“Cause I’m Slim Shady, yes I’m the real Shady
All you other Slim Shadys are just imitating
So won’t the real Slim Shady please stand up,
please stand up, please stand up?”
Recently, there has been an amusing back and forth debate around what constitutes ‘real’ SaaS (Software as a Service). One side believes that if a solution is not multi-tenant, then it is not truly SaaS and is simply warmed-over on-premise software that is hosted. While the other side believes multi-tenancy does not matter provided you have a ‘modern application architecture’ (whatever that means).
This debate is silly.
It’s as pointless as debating: Who is more patriotic? Democrats or Republicans? Or who is more Californian? NorCal or SoCal? (each of these questions has a right answer by the way)
While multi-tenancy matters a lot in some situations (more on this in a minute), for someone to appoint themselves the arbiter for defining what is truly SaaS is self-serving at best (and delusional at worst).
Just like I do not necessarily know (or care) which production system is used by automotive manufacturers to produce my car, customers shouldn’t care about their SaaS providers internal operations and delivery methods.
Instead, they should care about the output/results (look for my upcoming blog post: ‘Do Your Customers Buy Toasters or Toast?’).
The Toyota Production System (TPS), enabled the company to eliminate waste, improve vehicle quality, increase model changeover/variety, etc. (all of which matter a lot as an end consumer), but I could not tell you how TPS compared to the mass production system pioneered by Henry Ford (actually, I can having been a design engineer at Ford for several years but that is beside the point).
Similarly, SaaS delivers certain benefits in terms of time-to-value, op-ex vs cap-ex, elasticity, seamless upgrades, etc., but I do not necessarily know if my solution vendor is employing multi-tenancy, continuous delivery, open source, or other tricks of the trade. (after all, I primarily care about the quality and value of the service I am paying for!)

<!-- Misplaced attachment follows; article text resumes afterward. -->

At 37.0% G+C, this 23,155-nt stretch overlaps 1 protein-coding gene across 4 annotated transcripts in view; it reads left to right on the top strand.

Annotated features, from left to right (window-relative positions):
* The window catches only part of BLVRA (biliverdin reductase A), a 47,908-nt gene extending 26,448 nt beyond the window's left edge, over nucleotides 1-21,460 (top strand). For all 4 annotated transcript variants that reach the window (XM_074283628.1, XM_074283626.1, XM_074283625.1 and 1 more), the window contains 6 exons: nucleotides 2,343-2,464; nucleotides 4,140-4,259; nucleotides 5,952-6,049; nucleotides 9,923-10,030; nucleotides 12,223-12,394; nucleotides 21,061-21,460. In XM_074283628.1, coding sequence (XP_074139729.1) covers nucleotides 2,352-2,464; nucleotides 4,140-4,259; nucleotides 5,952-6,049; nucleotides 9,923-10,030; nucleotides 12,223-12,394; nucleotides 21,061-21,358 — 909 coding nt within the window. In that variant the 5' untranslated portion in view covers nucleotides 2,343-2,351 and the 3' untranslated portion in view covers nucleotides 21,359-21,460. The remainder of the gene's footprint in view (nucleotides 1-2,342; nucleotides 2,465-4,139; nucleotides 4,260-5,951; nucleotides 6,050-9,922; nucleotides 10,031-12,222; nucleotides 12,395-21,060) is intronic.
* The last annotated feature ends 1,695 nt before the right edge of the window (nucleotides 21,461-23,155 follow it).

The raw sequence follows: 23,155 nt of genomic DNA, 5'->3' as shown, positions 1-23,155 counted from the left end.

So when does multi-tenancy matter?
In a fairly-defined market with predictable use cases and usage patterns (e.g., Salesforce Automation, Service Management, Procurement, Asset Management, Expense Reporting, etc.), multi-tenancy enables solution providers to realize a higher degree of efficiency. In these markets, if you are licensing infrastructure (e.g., databases) from a large software vendor (e.g., Oracle) and are not leveraging economies of scale (via multi-tenancy and other techniques), then you will find yourself at a distinct cost and market disadvantage and will be forced to either change or exit (as other automotive manufacturers were eventually forced to do with the introduction of TPS).
For new SaaS use cases that are compute intensive, highly variable/unknown in terms of usage patterns, targeted towards the late majority, and require high degrees of customization/configuration (e.g., production scheduling, supply chain planning, etc.), efficiency is not necessarily the name of the game. In these cases, customers’ may be willing to pay a premium for processing elasticity to handle their variable resource demands along with an assurance of data isolation given that concerns around cloud security probably remain (at least initially until widespread adoption and predictable usage patterns emerge).
Where to from here?
This debate around multi-tenancy is a slippery slope and serves no one (other than the two sides each of whom have their own interests at heart).
Does multi-tenancy mean resources are shared at the application level or does it only count if it is all the way down to the database level? What about use cases where it makes sense to share application resources but maintain data isolation (or vice versa)? What about newer SaaS applications such as Workday and Tidemark which have significantly different architectures than Salesforce (which has undergone a couple of rounds of re-architecting in its 14 years)? Are these solutions more ‘SaaS-y’ because they were able to leverage the lessons learned from those that preceded them? Do we really want to go here?
Instead of posturing around what constitutes ‘real’ SaaS (or not), software vendors would better serve their prospective customers by focusing instead on the inherent benefits of their solution and delivery model (a great example of this is Coupa which provides its customers with intelligence around their procurement metrics relative to other Coupa customers).
Do others find this debate silly and meaningless? Let me know what you think.